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Sep 15, 2022Liked by Brendan Keeler

Ex Plaid and current Codat here. I thought I might share our learnings from 5 years of building SMB FinTech infrastructure and where we are heading as a result.

The fundamental challenge here is not actually aggregation. Plaid supports over 10,000 financial institutions in the US alone. Each of them have unique end user authentication protocols and data retrieval methods. Aggregating that data yourself is a nearly impossible task for any developer trying to build a FinTech app that needs this kind of connectivity.

However, when it comes to small businesses there are a relatively small number of data sources that actually matter, most of them have very mature developer experience programs and very standard authentication protocols. There are at most several dozen SMB financial SaaS platforms globally that really matter and many of the category leaders have upwards of 50% market share in their core geos. Unlike banks, companies like Intuit, Shopify and Stripe have hundreds of engineers, PMs and DevRel folks supporting their APIs. If you’re building an SMB FinTech app, aggregating this data is absolutely necessary. But it's also not especially difficult to do it yourself, particularly at scale.

We think the real problem is interoperability.

Small businesses use dozens of different types of SaaS applications to run their business and getting them all to work in concert is a real challenge for developers trying to bring new financial products to market for SMBs. Different applications are used for different financial operations - bookkeeping, sales, ecommerce, billing, bill payment, payroll, advertising, forecasting, banking (small businesses have bank accounts too, yo!), etc., etc. Aggregating each of these categories is pretty straightforward, and we do that too (except banking, hence our integrations with Plaid and True Layer). But getting them to work with each other is anything but.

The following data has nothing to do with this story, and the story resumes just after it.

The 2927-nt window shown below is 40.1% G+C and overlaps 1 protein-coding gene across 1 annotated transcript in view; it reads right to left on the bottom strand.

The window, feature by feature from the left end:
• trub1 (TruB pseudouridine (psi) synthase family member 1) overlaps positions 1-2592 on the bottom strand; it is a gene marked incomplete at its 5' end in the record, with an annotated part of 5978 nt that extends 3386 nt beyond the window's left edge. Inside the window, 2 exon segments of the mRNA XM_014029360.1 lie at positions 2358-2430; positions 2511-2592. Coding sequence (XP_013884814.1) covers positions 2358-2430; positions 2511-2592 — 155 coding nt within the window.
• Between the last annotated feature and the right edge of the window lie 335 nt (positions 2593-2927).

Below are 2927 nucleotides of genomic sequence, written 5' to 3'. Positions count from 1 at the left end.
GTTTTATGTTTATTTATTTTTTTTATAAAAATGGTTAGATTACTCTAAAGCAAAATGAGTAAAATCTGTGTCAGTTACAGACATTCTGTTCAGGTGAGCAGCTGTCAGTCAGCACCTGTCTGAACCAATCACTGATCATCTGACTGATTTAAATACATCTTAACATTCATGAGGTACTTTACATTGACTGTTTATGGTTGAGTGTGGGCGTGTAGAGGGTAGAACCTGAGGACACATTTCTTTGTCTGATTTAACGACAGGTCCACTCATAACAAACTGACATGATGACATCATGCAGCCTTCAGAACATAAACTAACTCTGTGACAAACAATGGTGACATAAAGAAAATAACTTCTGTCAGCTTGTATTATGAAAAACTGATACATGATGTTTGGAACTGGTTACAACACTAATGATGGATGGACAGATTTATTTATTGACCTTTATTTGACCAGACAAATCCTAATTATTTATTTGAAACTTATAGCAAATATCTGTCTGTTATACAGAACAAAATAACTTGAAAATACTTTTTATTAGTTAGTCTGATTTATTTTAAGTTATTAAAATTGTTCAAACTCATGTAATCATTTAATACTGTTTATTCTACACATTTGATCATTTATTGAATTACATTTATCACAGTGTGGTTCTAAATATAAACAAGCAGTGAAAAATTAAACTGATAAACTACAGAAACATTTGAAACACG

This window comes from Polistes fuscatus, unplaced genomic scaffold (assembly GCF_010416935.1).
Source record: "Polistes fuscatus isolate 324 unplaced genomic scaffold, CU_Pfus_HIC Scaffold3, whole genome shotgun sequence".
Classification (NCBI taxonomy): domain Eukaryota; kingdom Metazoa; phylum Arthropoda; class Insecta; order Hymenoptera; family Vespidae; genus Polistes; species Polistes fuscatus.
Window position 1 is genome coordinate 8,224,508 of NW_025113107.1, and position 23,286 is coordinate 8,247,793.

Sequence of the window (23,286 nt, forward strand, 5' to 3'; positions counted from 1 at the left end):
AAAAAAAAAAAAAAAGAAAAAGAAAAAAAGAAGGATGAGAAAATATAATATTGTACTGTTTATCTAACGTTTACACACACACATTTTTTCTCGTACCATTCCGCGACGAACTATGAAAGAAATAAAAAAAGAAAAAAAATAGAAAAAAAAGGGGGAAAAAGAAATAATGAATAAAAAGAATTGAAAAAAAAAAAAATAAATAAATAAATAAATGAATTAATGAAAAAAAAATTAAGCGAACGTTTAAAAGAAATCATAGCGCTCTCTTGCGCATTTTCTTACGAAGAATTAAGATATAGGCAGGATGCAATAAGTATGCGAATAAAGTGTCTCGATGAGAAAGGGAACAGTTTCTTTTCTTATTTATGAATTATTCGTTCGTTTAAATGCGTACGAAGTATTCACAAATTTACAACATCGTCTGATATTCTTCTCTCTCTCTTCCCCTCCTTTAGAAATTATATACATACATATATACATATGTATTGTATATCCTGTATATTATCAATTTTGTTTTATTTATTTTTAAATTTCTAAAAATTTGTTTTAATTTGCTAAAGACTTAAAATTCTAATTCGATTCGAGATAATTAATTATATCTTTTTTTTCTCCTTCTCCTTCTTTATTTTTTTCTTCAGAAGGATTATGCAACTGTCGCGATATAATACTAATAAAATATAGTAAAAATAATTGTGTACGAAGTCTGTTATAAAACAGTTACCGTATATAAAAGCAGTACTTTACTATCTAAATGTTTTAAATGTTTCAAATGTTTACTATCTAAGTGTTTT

Finance and operations teams spend hundreds of hours with these platforms and it's really difficult for developers to build integrated and automated solutions on such a fragmented ecosystem. So is getting a comprehensive, accurate and real time understanding of the health and performance of that business.

And if that weren’t bad enough, each of these platforms have their own developer registration process, app approval requirements and marketplace strategy. Unlike consumer financial data, there is almost zero regulatory framework guiding how, when or even whether this data can be accessed by third parties. There are almost no standards governing the rights of small businesses to share their data nor the responsibilities of those with whom they share it. Integrating with these APIs is often easier than simply getting access to them in the first place.

These are the problems that Codat is trying to solve. Most of SMB FinTech is converging on a handful of core use cases, and everyone wants to be the financial operating system for their slice of the market. Codat wants to be the core infrastructure on which those operating systems run.

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